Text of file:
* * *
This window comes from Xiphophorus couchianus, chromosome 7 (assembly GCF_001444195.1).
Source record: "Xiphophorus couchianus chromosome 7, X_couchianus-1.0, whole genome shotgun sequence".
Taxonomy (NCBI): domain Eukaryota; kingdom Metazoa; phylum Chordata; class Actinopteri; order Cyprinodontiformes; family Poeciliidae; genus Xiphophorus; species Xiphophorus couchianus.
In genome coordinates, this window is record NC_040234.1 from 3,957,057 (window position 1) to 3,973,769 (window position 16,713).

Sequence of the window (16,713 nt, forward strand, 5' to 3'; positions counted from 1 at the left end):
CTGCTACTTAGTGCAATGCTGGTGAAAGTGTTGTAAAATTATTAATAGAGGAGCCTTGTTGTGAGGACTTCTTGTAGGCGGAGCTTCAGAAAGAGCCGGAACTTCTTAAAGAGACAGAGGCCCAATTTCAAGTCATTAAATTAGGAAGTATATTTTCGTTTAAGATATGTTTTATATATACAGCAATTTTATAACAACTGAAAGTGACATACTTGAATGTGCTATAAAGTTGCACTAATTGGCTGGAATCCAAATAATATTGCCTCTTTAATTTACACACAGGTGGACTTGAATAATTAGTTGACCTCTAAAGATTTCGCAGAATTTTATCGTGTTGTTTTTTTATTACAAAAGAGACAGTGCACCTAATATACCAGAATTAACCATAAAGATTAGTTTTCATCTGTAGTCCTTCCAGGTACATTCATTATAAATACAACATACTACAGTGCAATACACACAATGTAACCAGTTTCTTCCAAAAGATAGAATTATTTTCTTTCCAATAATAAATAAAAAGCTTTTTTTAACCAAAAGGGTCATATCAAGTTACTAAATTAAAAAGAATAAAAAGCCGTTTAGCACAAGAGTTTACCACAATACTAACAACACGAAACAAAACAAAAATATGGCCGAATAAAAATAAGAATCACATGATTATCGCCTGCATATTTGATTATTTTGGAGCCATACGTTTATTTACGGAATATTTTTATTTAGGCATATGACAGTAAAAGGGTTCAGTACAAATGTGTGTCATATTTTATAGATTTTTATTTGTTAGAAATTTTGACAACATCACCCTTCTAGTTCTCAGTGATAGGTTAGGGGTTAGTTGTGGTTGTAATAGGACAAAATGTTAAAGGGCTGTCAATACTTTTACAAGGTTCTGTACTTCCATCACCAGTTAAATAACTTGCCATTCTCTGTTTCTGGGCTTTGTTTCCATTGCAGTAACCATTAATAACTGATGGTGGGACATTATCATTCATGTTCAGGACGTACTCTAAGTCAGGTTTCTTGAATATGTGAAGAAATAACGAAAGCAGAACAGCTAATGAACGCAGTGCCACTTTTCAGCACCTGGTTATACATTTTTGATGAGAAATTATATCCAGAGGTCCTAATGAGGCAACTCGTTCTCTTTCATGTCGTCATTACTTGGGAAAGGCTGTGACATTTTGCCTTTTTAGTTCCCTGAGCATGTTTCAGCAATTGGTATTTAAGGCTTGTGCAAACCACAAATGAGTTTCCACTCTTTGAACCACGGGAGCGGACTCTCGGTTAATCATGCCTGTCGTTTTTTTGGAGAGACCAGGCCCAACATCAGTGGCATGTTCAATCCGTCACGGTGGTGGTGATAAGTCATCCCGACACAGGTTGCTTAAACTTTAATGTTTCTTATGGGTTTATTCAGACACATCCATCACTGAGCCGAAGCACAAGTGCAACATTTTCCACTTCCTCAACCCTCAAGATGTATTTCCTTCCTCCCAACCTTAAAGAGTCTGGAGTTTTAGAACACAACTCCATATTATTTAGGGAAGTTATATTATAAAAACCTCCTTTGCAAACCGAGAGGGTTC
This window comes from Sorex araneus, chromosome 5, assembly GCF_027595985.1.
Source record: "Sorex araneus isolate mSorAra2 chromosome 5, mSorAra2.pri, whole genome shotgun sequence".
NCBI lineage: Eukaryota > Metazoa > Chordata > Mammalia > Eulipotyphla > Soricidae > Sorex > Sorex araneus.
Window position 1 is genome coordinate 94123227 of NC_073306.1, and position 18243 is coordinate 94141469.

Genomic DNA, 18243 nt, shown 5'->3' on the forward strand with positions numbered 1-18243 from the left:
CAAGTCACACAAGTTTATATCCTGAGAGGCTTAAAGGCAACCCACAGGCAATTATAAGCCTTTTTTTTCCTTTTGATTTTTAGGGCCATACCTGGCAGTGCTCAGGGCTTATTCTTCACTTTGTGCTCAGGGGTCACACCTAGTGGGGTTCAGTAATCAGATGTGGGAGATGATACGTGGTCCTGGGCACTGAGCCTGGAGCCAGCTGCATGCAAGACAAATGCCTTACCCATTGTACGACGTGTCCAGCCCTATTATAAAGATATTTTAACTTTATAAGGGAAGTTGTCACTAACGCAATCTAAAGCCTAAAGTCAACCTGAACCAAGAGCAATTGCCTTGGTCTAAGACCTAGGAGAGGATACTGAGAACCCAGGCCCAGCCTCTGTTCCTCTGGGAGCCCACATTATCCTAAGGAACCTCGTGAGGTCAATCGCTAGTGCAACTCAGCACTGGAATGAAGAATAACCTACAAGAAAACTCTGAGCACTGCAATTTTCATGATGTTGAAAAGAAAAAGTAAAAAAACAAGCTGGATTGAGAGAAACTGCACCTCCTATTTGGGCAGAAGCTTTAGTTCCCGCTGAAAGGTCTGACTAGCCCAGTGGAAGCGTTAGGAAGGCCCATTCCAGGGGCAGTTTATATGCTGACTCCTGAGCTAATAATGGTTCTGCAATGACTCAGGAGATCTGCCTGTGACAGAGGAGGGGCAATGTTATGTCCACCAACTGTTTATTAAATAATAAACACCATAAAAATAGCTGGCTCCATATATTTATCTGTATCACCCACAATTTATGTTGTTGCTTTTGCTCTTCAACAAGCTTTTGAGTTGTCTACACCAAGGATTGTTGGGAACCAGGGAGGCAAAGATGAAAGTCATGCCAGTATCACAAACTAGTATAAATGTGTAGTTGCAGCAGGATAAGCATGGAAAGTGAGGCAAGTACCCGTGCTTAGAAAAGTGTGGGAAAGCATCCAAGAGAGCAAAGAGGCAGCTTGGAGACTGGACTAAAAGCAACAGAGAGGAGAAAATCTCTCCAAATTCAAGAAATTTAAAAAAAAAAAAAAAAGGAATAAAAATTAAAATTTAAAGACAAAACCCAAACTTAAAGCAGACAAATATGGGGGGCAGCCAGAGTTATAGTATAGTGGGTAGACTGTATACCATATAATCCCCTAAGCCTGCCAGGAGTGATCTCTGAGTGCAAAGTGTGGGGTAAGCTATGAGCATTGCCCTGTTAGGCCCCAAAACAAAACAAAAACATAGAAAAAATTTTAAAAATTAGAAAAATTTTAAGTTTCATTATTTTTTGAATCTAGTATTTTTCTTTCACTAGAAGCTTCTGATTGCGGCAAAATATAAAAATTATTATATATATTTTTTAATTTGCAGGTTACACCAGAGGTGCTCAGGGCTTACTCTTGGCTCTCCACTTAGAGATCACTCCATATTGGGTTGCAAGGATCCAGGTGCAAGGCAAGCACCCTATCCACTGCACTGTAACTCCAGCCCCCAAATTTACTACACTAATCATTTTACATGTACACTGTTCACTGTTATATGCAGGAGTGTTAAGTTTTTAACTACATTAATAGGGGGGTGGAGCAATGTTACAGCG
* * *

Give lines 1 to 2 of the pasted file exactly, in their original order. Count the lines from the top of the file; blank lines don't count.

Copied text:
This window comes from Xiphophorus couchianus, chromosome 7 (assembly GCF_001444195.1).
Source record: "Xiphophorus couchianus chromosome 7, X_couchianus-1.0, whole genome shotgun sequence".